Virginia Institute of Marine Science
Many zooplankton and fishes vertically migrate on a diel cycle to avoid predation, moving from their daytime residence in darker, deep waters to prey-rich surface waters to feed at dusk and returning to depth before dawn. Vertical migrations also occur in response to other processes that modify local light intensity, such as storms, eclipses, and full moons. We observed rapid, high-frequency migrations, spanning up to 60 m, of a diel vertically migrating acoustic
scattering layer with a daytime depth of 300 m in the subpolar Northeastern Pacific Ocean. The depth of the layer was significantly correlated, with an ∼5-min lag, to cloud-driven variability in surface photosynthetically available radiation. A model of isolume-following swimming behavior reproduces the observed layer depth and suggests that the high-frequency migration is a phototactic response to absolute light level. Overall, the cumulative distance traveled per day in response to clouds was at least 36% of the round-trip diel migration distance. This previously undescribed phenomenon has implications for the metabolic requirements of migrating animals while at depth and highlights the powerful evolutionaryadaptation for visual predator avoidance.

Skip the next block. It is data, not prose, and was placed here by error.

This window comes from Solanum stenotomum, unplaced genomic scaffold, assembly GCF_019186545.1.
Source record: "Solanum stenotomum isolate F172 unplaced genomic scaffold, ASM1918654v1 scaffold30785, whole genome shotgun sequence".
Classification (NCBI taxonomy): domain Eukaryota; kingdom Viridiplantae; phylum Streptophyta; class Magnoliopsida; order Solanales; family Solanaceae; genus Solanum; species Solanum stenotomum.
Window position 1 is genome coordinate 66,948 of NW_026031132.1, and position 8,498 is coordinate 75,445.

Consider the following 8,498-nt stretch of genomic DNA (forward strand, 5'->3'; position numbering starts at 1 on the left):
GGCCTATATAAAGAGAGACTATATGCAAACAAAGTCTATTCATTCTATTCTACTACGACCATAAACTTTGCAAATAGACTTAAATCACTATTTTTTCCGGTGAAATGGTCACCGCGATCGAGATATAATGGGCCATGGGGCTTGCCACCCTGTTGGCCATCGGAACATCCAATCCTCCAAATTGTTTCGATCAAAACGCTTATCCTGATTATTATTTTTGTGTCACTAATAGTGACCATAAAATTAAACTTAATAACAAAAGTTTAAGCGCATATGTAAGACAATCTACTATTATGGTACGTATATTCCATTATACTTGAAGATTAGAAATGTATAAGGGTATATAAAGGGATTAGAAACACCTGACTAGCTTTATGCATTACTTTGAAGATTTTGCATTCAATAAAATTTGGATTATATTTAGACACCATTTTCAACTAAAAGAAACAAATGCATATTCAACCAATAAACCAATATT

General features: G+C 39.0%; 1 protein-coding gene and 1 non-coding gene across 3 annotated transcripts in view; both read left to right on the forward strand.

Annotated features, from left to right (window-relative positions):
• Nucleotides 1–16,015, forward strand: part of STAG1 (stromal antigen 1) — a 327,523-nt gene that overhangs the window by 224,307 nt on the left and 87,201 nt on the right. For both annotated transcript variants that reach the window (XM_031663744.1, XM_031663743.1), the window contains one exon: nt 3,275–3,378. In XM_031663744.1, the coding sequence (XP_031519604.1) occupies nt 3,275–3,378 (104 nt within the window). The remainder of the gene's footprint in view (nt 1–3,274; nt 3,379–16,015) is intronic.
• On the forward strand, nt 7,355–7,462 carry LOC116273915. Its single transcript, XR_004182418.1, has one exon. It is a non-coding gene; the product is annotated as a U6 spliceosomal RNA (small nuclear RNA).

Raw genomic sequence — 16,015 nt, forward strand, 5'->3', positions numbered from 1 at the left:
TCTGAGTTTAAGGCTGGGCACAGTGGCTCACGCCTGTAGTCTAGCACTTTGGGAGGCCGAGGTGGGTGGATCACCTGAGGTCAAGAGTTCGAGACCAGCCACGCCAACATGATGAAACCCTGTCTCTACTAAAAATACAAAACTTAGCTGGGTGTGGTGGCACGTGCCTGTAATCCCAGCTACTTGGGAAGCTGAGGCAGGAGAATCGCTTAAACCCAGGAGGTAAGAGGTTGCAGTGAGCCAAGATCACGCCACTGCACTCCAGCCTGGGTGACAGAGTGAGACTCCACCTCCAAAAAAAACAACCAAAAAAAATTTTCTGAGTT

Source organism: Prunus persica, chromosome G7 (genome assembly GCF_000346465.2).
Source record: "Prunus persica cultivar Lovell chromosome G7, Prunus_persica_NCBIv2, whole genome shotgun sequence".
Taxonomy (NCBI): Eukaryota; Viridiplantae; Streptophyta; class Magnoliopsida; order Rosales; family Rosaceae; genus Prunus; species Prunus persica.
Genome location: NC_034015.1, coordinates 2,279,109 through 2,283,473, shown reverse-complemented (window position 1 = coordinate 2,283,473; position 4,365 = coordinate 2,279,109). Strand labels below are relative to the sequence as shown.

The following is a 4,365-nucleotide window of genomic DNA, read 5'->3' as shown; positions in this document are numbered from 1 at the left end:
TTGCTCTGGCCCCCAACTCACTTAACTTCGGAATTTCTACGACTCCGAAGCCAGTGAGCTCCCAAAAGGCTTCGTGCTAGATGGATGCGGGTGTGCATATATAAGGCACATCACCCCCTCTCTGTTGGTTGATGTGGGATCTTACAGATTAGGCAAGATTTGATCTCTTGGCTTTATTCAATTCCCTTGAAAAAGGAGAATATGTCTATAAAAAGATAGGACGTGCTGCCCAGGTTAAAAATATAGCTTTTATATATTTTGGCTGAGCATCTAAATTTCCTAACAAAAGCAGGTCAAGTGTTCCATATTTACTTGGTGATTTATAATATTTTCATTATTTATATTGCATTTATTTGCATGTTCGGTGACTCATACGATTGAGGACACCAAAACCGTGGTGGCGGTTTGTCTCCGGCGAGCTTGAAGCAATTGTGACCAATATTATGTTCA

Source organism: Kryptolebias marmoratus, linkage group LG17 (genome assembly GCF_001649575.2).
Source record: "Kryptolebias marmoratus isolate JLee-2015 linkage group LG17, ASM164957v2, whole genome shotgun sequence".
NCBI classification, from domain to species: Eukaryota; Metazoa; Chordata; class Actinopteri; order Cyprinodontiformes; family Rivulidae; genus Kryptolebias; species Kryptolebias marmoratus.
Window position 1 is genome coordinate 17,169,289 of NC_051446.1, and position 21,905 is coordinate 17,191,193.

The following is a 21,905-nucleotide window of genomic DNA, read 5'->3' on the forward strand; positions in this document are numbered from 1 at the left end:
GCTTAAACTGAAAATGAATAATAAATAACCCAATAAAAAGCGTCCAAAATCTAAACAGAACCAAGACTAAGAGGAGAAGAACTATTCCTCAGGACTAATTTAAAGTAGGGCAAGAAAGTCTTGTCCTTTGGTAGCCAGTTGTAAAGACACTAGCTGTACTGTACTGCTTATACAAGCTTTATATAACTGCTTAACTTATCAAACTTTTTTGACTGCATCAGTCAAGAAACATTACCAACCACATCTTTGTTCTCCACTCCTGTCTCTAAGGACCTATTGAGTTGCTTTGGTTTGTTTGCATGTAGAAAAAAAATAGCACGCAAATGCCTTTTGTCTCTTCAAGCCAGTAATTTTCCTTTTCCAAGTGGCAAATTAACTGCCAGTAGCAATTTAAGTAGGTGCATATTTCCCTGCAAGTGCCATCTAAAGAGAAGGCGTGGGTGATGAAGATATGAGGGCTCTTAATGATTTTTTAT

vertical migration, zooplankton, phototaxis, cloud
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Omand, Melissa M.; Steinberg, Deborah K.; and Stamieszkin, Karen, Cloud shadows drive vertical migrations of deep-dwelling marine life (2020). PNAS, 118(32), e2022977118.